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The Daily Wildcat

The Daily Wildcat


Tall, dense high-rises draw ire of surrounding neighborhood

Selena Quintanilla
A view of the HUB student housing towers on March 31, 2017. A third tower is expected to be complete by Fall 2019.

The idea of a party dorm like Coronado Residence Hall in a quiet Tucson neighborhood has elicited passionate objections from communities bordering the University of Arizona campus.

Within the past year, several major student housing projects have either broken ground or been proposed within a few miles of the UA campus, including The Hub on Campus Tucson Speedway, The Union on Sixth, The Mark at Tucson and Aspire Tucson, as well as the UA’s Honors Complex.

In hall meetings, neighborhood forums and online real estate blogs, community members are wondering how the student housing market could be so big, and why some proposals are so huge.

“Why does it have to be so tall?” asked a Miramonte  resident in regards to a proposed multi-building, seven-story apartment complex on Country Club Road during a special meeting on March 28 at the former Tucson Benedictine Monastery. “Why can’t it be two stories shorter all the way around?”

          RELATED: Neighborhood negotiations: Tucson developer struggles to get community on board with historic structure re-purposing

Developers take different approaches

Why are so many developers getting into the student housing scene? Well, it’s profitable. 

Most student housing requires tenants pay for a bedroom in a one-to-four-bedroom apartment and share a common room, kitchen and bathroom. Monthly rates can range from $500 to over $1,000. 

During that same March 28 public meeting at the former monastery, local developer Ross Rulney explained his reasoning before a tough crowd of Miramonte neighborhood stakeholders regarding the development of the historical monastery into luxury homes or            student housing.

“I want to be clear and upfront: I don’t want you coming away from this meeting thinking that there’s a chance I’m considering anything else. If you want me to be the developer, I need to build up to seven stories to make this economically viable,” Rulney said.

In return, Rulney would not go through with the plan he formed before taking into account the community response: selling the property to a student housing developer for much more than he paid — $5.9 million. At that point the fate of the monastery would be out of the community’s hands. 

Additionally, as part of his newer plan, he would register the monastery as a historic structure so that it could not ever be torn down.

Another local developer, Michael Goodman, has taken another route. Goodman is suing the City of Tucson under the Private Property Rights Protection Act, which states that if a Arizona government took any action that decreases the value of a landowner’s property, the owner can sue. Goodman claims that zoning codes devalued his property and is asking for $12.5 million, according to an article by the Tucson Improvement and Beautification Organization.

However, Goodman has negotiated to drop the lawsuit if the city allows him to develop to the full extent of his plan.

Rulney is pushing to have his property be developed to the full extent of his plan, but he is at the same time committing extra time and effort to provide the neighborhood a product they would approve of instead of selling the property for a fast and easy return.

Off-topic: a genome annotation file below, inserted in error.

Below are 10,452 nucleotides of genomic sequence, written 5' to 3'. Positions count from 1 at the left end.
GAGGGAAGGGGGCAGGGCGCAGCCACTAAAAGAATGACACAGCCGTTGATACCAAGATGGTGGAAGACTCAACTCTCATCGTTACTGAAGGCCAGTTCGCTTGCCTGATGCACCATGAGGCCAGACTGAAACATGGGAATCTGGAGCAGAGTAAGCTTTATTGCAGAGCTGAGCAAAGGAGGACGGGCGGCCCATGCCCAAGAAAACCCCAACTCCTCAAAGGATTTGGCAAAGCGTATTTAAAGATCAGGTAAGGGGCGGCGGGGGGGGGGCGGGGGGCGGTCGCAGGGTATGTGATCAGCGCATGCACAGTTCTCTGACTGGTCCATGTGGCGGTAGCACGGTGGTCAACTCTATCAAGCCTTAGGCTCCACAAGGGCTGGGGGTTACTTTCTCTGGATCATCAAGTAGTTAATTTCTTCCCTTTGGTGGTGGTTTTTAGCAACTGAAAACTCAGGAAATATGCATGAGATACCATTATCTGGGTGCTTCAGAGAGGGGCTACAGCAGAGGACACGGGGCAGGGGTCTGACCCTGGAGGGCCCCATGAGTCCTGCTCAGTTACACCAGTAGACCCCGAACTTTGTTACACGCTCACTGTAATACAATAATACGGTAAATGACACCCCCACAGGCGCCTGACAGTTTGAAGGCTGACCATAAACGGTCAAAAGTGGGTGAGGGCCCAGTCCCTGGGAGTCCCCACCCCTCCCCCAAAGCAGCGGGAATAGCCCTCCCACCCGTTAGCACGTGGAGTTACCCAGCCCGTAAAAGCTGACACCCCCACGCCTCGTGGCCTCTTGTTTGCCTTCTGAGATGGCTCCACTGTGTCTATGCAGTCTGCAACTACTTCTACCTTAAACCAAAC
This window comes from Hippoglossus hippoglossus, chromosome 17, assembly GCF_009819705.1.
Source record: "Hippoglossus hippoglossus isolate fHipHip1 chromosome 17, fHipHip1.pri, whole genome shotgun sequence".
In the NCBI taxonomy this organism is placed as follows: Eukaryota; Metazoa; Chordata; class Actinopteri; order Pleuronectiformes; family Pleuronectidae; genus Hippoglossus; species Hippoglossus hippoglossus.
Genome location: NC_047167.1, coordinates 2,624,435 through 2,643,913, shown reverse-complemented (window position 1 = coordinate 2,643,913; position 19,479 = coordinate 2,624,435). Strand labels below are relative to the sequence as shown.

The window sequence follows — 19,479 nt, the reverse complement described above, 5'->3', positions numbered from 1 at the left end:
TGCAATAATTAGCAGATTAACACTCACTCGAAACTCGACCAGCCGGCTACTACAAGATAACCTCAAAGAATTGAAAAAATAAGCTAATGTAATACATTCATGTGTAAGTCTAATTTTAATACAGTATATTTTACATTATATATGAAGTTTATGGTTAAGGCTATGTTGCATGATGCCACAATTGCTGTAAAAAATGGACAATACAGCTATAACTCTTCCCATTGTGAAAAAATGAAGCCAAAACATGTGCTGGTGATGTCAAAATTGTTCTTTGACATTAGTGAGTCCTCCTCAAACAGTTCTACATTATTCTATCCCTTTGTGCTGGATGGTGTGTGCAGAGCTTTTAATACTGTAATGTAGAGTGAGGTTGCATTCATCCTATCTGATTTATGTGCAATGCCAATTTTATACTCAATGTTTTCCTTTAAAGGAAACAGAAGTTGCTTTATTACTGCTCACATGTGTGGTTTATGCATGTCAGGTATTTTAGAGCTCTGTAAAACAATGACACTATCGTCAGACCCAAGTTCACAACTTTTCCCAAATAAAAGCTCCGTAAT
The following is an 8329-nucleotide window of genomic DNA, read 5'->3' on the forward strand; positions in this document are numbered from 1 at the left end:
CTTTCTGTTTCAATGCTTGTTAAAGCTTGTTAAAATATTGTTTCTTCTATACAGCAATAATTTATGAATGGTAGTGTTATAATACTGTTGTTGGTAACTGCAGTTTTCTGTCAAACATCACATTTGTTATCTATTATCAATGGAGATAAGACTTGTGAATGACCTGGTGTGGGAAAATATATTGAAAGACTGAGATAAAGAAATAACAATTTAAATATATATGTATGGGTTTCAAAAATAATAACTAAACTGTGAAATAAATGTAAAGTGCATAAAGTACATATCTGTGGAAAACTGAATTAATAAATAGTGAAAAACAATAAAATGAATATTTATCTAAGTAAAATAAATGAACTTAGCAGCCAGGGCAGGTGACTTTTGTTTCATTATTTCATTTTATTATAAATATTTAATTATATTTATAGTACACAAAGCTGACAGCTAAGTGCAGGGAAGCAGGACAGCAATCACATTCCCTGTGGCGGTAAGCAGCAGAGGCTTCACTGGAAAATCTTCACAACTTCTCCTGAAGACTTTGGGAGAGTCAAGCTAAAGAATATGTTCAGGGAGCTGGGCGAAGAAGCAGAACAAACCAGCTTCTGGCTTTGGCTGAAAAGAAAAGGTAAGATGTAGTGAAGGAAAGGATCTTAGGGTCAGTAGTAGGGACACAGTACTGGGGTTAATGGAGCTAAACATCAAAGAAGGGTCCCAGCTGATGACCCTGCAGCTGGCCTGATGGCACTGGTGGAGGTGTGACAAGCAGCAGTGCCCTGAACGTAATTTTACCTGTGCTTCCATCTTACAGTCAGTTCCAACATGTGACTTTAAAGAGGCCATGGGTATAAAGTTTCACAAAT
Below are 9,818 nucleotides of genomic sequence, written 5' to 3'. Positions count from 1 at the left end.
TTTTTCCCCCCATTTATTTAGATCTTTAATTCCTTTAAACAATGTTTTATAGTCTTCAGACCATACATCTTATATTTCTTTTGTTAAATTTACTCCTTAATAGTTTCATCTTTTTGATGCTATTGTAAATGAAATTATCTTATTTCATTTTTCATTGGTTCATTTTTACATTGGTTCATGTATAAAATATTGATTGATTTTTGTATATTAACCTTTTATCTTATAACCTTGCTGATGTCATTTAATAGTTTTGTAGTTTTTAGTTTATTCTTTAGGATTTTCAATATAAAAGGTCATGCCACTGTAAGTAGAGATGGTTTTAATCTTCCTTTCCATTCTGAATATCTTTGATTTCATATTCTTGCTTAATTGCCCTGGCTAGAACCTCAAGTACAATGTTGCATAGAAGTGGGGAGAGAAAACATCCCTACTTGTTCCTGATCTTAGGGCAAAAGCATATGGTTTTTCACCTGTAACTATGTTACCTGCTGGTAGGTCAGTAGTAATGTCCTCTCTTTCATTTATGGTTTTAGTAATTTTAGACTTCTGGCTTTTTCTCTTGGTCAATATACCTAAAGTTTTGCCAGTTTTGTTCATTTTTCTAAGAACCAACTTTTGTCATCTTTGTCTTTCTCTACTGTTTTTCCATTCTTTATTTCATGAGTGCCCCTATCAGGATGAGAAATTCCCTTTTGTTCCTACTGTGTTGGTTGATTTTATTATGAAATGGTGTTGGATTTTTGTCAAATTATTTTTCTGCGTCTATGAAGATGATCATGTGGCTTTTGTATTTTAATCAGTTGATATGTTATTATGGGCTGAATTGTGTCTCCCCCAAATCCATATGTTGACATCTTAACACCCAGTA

But to do so profitably, he said he has to build to allow for a determined density, and that means extra height.

UA’s Honors College Complex also under scrutiny

Some community residents and at least one city council member are calling for the university to build upwards, since there is very little area left belonging to the UA that is feasible for more student housing. 

In a December 2017 Tucson Weekly article, Ward 6 City Councilman Steve Kozachik referred to two projects, the Hub at Tucson 2 and UA’s new honors college complex, as “degrading the quality of life” for neighborhood residents.

          RELATED: Former Honors College dean sues Board of Regents in federal court

Then, in a February 2018 interview with Inside Tucson Business, Kozachik said UA needs to build vertically in its own footprint, referring to a proposed seven-story apartment on Fourth Avenue. 

Construction of the new honors complex is causing tension between the neighborhood and the university because, as a state institution, the university can build outside its planning area regardless of Tucson zoning ordinance rules.

In an area of predominantly one-to-two-story structures, the honors complex will be six stories at its highest and house over 1,000 students. For context, all of the campus dormitories together currently house about 7,000 students.

In enrollment graphs released by the UA, total university headcount has been rising steadily since 1996, from 33,504 to 43,625 total students since 2016. This means tens of thousands of UA students have to live off campus.

Furthermore, dozens of the student housing properties within five miles of the UA claim to be within 80–99 percent occupancy, which proves a high demand for off-campus housing.

For the community around campus, this means that more students are coming to Tucson and more housing must be built to accommodate them. While the neighborhoods cannot stop the influx of students, they can rally to protect the zoning laws put into place by 

city planners. 

The question now is not whether Tucson needs more student housing, but whether Tucson can protect its culture and character through zoning.

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